The Dad Diaries
Okay, so I volunteered (rather enthusiastically) to share the story of my dad’s impact on my life as we embark on Father’s Day. We are calling this the “Dad Diaries” in recognition of our collective celebration of fatherhood, but I dedicate this to David Boyle, a really incredible dad. We lost him 6 years ago due to cancer. Yet, this story is not about that sadness. Rather, it’s about a man who was the epitome of strength and how he passed that strength on to his 5 children (Yes, I am the eldest of 5 children, all born in a 6-year span. It was a busy household growing up to say the least).
My personal philosophy has always been “dedication and a strong work ethic leads to excellence,” and it was my father who instilled this in me. For those who have visited my office, you may have noticed that I have a framed photo of my dad in my office. I love this photo for so many reasons. It was taken just a few years before he passed away; he was in remission at the time. In this photo, he is standing in front of the awards cabinet at St. Thomas University. He is wearing his traditional red golf shirt and khaki bottoms, and of course, has a golf-style ball cap close by (yes, he loved to golf!). In the cabinet, there is a yellow leather athletic jacket that is emblazoned with a badge that reads, “STU Tommies ’71 Champs Soccer”. This was his old jacket that he donated to his alma mater athletics department many years prior. He was so happy that day to be there and to see it so proudly displayed in the cabinet. After all, this was his championship coat that he would have won back when he was only 24 years old.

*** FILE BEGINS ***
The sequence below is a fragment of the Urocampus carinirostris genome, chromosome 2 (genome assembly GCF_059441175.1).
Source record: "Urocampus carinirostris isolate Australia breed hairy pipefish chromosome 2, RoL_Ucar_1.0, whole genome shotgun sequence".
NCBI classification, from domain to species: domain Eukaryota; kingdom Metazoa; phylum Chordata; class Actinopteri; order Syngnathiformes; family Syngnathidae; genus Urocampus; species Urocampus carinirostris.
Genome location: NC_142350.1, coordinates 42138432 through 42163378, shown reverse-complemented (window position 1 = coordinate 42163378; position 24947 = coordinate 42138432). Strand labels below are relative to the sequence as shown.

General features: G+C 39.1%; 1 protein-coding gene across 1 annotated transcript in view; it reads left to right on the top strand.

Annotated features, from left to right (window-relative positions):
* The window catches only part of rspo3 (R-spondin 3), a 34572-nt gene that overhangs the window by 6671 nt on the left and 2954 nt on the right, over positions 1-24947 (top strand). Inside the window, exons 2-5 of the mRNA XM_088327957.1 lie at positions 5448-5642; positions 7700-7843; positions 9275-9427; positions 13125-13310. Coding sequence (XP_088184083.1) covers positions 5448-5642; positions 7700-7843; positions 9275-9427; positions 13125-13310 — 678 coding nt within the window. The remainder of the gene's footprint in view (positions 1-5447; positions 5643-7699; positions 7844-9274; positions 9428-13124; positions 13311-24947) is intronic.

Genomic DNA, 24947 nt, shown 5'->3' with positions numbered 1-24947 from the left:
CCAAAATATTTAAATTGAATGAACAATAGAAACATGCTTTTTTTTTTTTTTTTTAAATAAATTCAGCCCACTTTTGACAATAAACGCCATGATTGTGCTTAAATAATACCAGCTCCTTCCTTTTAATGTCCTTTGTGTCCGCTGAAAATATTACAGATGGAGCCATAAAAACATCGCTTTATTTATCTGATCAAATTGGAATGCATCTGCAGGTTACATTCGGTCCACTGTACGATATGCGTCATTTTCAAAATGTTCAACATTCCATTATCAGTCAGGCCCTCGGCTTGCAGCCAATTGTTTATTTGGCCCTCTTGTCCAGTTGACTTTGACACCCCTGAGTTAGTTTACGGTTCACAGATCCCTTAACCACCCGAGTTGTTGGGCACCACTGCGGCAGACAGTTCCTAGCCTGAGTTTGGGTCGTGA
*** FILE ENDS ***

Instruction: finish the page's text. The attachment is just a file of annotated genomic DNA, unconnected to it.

To me, this picture personifies the message that “dedication and a strong work ethic leads to excellence”. It is literally a symbol of that very sentiment. You see, my dad was born in rural New Brunswick, the eldest of 10 children in a struggling family. These would have been pretty lean times. He used to talk about there not being enough bedrooms in their small house, so he slept in the attic. He said it was a rustic space with no heat, and he sometimes reminisced about icicles hanging down over his bed. I expect food security would have been an issue. There were also some tumultuous home challenges that led to him leaving the household at the age of 15. He was taken in by a relative for the duration of his high school years. During this time, he worked and made professional relationships that shaped his later years. He was determined to set forth on a positive path. He worked very hard – likely more than any of his peers – to not only get accepted into university, but put himself through university, all on his own. He became the first person ever in his family to go to university. I find it quite incredible to think about what he would have needed to overcome to do that – especially in the context of the late 60’s/early 70’s. And, he would have had no one behind him, just his own perseverance.
I remember that jacket hanging in a closet of our family home. In fact, I think it was in a closet for decades. I never gave it much thought at the time; it was just dad’s old jacket. But today, that jacket, as so neatly captured in this picture, is the outcome of all that effort.
Of course, my dad’s kindness, warmth, drive, and motivation would set the tone for the way I viewed the importance of work ethic. He was my cheerleader (he would literally drive 14 hours each way to bring me home on university break and take me back) and my mentor. He was the one that gently encouraged excellence in everything we did, shaping the people we would become.
While he may no longer be with us, he always will be beside me.
Happy Father’s Day.
VP Client Services